JOSE MANUEL FORS
His work has been shown in Madrid, Milan, Brussels, Paris, Tokyo, Rio de Janeiro, New York, Miami, Baltimore, Los Angeles, Toronto and a lot of other places, but José Manuel Fors typically finds everything he needs to make his art right here – not just in Havana, his native city, but within the walls of his own home.
Fors lives on a quiet residential street in Casino Deportivo, the Havana neighborhood named for a pre-Revolution social club that was known for admitting members refused by the more upscale clubs. "I’ve been living for a long time in this house,” Fors says. “Before that I lived in a similar house in the same neighborhood. This is one of the quietist places in all of Havana. You hear a tremendous silence. Not much traffic, not many conversations. Silence is very important to me. I almost always listen to music but then I turn it off when I start working."
Fors is usually called a photographer but that description can be misleading. He uses photography as a support medium the way a painter or a sculptor uses a first coat of gesso as a basic step before the act of creation can begin. And sometimes Fors doesn’t use photography at all. On a wall opposite his kitchen is a circular artwork -- almost a sculpture -- consisting of hundreds of small, everyday household objects (forks, machine parts, scissor blades, buttons, a hairbrush handle...). "The image becomes an archaeological site," he explains. "The image gains value in relation to the function all these objects once had.”
Fors was born in Havana in 1956 and studied painting and museography at the San Alejandro Art Academy. “In the end I didn’t paint much,” he recalls. “I had been an abstract painter. I never really mastered drawing. My work seemed to become richer when I used other materials, or if I worked in three dimensions. My father had a darkroom in our home, as a hobby. He was an agronomist but he liked photography. My family has always liked photography – especially my father’s father — and I think I tried it because I had all that around me. In those days [in Cuba in the early 1980s] photography wasn’t considered to be art. Sometimes people told me I should paint because painting was what sells, but I couldn’t do anything it. Photography was something I could do."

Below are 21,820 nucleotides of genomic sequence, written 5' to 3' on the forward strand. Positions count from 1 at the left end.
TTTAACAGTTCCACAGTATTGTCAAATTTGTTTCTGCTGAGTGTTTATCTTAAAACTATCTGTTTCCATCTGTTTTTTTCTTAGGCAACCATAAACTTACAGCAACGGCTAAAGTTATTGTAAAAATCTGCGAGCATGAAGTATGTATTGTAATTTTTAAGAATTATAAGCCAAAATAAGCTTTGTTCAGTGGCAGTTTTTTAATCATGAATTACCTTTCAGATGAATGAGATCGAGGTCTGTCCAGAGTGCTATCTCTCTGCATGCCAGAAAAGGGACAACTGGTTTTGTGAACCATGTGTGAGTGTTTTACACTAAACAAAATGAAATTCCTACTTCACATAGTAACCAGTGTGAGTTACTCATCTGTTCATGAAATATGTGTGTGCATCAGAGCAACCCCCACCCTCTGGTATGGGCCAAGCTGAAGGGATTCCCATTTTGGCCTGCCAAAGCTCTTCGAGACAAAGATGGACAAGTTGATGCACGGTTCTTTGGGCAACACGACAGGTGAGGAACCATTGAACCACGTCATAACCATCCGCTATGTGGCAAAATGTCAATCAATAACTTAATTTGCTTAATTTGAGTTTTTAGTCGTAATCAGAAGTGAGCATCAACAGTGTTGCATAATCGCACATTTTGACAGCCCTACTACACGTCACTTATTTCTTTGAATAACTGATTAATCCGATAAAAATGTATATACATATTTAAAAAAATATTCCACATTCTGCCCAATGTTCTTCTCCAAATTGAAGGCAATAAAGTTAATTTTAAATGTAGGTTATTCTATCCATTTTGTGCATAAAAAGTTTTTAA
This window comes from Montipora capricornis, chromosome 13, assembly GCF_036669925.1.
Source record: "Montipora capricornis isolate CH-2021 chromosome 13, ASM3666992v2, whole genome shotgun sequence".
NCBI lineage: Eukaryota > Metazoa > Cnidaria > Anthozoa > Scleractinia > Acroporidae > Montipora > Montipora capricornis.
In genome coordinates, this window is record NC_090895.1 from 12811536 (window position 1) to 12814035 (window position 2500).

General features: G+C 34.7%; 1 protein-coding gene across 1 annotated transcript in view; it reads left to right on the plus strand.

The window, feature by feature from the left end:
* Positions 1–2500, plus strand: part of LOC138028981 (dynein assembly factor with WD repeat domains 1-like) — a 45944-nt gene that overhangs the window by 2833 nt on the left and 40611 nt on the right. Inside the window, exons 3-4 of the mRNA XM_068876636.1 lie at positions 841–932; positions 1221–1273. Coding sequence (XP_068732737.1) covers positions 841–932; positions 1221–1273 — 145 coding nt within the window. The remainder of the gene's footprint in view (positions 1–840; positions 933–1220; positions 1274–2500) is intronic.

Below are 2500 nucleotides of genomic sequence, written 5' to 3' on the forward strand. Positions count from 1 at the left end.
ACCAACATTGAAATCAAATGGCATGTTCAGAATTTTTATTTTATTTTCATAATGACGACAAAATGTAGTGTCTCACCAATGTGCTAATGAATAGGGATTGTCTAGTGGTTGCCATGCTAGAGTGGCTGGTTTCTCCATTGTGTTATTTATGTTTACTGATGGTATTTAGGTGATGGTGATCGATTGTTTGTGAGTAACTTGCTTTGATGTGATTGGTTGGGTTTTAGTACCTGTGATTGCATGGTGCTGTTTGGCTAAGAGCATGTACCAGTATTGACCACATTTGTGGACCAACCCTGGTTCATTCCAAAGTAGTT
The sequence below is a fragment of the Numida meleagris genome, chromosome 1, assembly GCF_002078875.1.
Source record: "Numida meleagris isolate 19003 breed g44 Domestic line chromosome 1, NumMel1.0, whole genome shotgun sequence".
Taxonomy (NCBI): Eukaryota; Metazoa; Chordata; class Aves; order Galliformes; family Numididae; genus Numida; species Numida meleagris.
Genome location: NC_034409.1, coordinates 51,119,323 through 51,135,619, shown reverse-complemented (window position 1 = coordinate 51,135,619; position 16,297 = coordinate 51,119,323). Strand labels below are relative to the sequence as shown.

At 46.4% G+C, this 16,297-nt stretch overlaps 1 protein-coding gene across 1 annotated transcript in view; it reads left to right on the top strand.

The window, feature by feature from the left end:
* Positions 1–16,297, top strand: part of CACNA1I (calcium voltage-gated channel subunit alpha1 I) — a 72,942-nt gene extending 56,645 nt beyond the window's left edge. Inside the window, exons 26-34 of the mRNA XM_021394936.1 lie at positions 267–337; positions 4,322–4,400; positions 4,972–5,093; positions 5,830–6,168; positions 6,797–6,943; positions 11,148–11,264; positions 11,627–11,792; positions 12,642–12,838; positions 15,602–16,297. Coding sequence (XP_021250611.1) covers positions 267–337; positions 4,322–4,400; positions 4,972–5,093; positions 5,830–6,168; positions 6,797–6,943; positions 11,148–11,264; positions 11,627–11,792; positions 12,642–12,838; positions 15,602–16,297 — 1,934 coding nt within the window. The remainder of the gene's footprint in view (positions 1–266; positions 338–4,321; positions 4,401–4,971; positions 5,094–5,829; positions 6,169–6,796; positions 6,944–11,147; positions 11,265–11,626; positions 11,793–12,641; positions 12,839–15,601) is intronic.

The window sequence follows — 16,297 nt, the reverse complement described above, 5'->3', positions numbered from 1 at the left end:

On a table in his living room is a stack of art books. Among them is a catalogue from Shifting Tides: Cuban Photography after the Revolution, the seminal 2001 exhibition that brought Fors to the Los Angeles County Museum of Art.
At the back of his house is a small, traditional darkroom – enlarger, photo paper, rinsing trays. Work tables are strewn with various kinds of printed scraps being assembled into various kinds of collages. “I don’t have the same approach as a photographer,” Fors points out somewhat unnecessarily. “I don’t care much about the right exposure, the right focal length. I’m not a reporter."
He rarely leaves the house with a camera and he doesn’t travel with one. He compares his working methods to a painter’s. "A painter is isolated in his studio and creates everything that comes into his head." What comes into Fors’ head is "a kind of family memory,” he says. “I started out by appropriating my family photos." The occasion for this was a 1982 exhibition dedicated to exploring the links between art and science, at Cuba’s National Museum of Fine Arts, where Fors was a museographer for 10 years. "I took an image of my grandfather’s face and I used at lot of his documents.” His grandfather, Alberto José Fors, was the man who brought modern forestry to Cuba. “Eventually I used my whole family."
How does he explain his move from managing a museum to producing art that would be housed there? "I got tired,” he says, “tired of the working hours, of the salary, of everything. So I said, fine, I have to do my own work, to take a risk, and it paid off. I managed to become an artist and to live from it. There are ups and downs, but I don’t have to go to work, I work right here, in my home.”
While he was still in school he got interested in Spanish painters Antoni Tàpies and Manolo Millares. Then he started liking the grab-bag approach of Arte Povera — one person’s art is another person’s trash, often literally. Occasionally he goes out to scrounge for specific materials. Once, for a work he was making while he was in Paris, he had looked everywhere for a piece of dirty rope but was unable to find one. He wound up dirtying some clean rope. "That’s where Havana is really different,” he says. “There’s no problem finding dirty rope in Havana.”